To assuage any impinged upon nerves, I received the metal core gaskets from MG today. A clear improvement and dirt cheap for a European bike with such idiosyncratic construction.  Short of a Japanese style gasket with flanges to keep it in place, they are the clear solution. I recall here that the Japanese entered the industrial age by copying known designs and since their unchanging and inscrutable cultural traditions did not extend to the arena of industrial manufacture, they quickly analyzed and solved problems such as leaking gaskets. I have a 1987 Kawi EX500/GPz500S. Has the original cam cover gasket and it shows no sign of needing replacement. Neither does it leak. However, the Japanese tend toward the rational rather than the passionate. 

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I dont thinks it's just happenstance that the section that always fails is also the section with the closest pitched retaining bolts and is on the low side. A combination of more local clamping force and the natural subconscious "this is the place where it's most likely to leak" results in overtorque. Once the gasket deforms around the bolt hole the bolt threads then grab on the gasket and distort or tear it from the bolt hole and then the cyclic expansion and contraction due to heat and crankcase pressure continue the process.

Looking at the larger image of the green gasket you can plainly see the distortion of the gasket hole. Even if you reposition the gasket break the hole will still be distorted because as the bolts been torqued its grabbed the inside of the gasket in the mount hole and started the tearing process. If you positioned the gasket on the head or cover with some Hylomar to hold the gaskets mount holes in the correct position during the fitment process it would also go a way to preventing the occurrence. Or you can just move into the 21st Century and use a metal based gasket which is a lot more robust all around and can tolerate any mount hole misalignment stresses during fitment.

Ciao    

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Got metal gaskets from MG. Two things: 1) The "mechanic" who last touched it used zero washers here, one there, two there. Sloppy work. The guard is apparently not supposed to have any washers under it (between it and the valve cover).  This one had washers underneath the guard at both end screws and and none beneath the center screws. Thus the ends bolts were doing their job whilst the center bolts were attempting to pull the guard down into contact with the valve cover. Epic fail. 2) All such gasket failures I have seen show the failed gasket being sucked inward rather than blown outward. This is curious. Negative crankcase pressure?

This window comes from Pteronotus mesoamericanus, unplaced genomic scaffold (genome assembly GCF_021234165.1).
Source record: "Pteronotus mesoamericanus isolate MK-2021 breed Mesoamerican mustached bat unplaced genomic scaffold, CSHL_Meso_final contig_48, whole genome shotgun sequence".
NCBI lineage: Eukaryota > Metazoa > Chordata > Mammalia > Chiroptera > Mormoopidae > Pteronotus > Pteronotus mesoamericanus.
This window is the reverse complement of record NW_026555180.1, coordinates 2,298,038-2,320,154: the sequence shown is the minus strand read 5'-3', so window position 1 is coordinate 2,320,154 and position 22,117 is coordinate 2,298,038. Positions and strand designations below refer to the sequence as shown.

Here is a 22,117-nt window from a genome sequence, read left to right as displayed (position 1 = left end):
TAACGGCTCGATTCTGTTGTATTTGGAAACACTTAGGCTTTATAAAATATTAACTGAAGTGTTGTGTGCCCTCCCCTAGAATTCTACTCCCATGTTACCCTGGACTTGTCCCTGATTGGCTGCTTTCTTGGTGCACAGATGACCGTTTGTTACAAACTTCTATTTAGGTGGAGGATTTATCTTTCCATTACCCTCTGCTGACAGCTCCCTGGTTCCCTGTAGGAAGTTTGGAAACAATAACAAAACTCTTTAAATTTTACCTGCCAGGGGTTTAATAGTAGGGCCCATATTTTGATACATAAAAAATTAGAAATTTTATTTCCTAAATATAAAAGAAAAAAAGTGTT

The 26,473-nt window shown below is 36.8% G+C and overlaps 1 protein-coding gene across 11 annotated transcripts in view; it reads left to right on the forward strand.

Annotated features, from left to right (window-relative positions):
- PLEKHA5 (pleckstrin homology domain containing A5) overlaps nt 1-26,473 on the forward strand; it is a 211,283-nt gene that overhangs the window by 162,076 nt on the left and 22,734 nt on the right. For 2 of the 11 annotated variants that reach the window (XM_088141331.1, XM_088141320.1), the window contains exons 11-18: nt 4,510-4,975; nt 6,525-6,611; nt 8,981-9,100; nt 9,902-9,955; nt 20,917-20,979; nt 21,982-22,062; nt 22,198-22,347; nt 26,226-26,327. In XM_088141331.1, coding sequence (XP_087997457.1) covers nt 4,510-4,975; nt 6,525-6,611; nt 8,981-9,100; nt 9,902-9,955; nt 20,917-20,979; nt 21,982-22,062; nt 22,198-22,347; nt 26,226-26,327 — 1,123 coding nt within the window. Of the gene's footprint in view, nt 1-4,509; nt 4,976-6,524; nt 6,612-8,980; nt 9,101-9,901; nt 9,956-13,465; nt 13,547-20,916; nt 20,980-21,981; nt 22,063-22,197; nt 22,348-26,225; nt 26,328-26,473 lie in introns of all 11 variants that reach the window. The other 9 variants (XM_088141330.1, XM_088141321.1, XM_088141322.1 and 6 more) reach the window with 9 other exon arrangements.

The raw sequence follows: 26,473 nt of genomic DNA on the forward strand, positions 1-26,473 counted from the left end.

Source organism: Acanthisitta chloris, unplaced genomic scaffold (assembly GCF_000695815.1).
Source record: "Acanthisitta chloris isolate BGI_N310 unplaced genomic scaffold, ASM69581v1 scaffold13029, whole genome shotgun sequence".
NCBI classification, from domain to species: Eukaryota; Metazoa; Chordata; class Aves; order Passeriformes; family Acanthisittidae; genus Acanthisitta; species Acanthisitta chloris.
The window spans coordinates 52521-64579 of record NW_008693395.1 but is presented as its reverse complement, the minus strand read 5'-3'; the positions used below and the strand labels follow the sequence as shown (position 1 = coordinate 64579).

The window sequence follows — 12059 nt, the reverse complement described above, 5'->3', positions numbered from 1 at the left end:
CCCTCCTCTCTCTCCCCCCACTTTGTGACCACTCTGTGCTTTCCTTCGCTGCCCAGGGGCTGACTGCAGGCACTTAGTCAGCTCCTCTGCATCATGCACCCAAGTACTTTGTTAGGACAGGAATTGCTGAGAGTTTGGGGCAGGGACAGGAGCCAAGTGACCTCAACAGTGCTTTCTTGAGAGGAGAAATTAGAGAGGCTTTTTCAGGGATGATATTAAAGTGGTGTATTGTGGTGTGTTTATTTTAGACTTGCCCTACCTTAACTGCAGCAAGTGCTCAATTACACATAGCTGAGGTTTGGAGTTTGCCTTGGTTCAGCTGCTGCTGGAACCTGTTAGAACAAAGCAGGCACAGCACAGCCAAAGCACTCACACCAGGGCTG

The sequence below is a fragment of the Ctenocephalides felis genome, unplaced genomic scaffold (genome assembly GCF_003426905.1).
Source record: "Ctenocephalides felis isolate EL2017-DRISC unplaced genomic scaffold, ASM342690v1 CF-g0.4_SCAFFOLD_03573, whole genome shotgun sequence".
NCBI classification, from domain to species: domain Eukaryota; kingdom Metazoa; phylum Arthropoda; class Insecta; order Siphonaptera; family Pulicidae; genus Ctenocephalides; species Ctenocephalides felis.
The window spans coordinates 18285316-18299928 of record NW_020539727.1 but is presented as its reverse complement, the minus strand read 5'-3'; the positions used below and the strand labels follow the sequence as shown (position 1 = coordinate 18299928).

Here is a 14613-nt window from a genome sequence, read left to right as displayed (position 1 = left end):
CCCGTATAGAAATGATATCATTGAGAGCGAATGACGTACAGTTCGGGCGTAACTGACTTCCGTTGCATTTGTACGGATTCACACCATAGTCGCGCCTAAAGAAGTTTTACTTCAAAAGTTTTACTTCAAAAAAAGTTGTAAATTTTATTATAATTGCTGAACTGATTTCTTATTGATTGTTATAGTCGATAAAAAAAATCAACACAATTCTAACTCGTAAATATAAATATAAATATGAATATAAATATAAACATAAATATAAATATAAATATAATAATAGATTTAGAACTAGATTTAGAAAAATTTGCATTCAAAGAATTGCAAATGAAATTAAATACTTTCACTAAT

It is assembled correctly now and torqued properly using a CDI ex-aerospace dial torque wrench. I have two changes of metal gaskets should this or the other side fail. I suspect the right side is next, as the same shoddy workmanship is evidenced there, with washers being peppered about.  

 

Screen%20Shot%202020-07-13%20at%201.46.5

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Negative crankcase pressure? 

That's my guess.

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17 hours ago, po18guy said:

Got metal gaskets from MG. Two things: 1) The "mechanic" who last touched it used zero washers here, one there, two there. Sloppy work. The guard is apparently not supposed to have any washers under it (between it and the valve cover).  This one had washers underneath the guard at both end screws and and none beneath the center screws. Thus the ends bolts were doing their job whilst the center bolts were attempting to pull the guard down into contact with the valve cover. Epic fail. 2) All such gasket failures I have seen show the failed gasket being sucked inward rather than blown outward. This is curious. Negative crankcase pressure? 

It is assembled correctly now and torqued properly using a CDI ex-aerospace dial torque wrench. I have two changes of metal gaskets should this or the other side fail. I suspect the right side is next, as the same shoddy workmanship is evidenced there, with washers being peppered about.  

 

Screen%20Shot%202020-07-13%20at%201.46.5

Pretty sure this cool thing belongs in "Show Us Your Tools!" :luigi: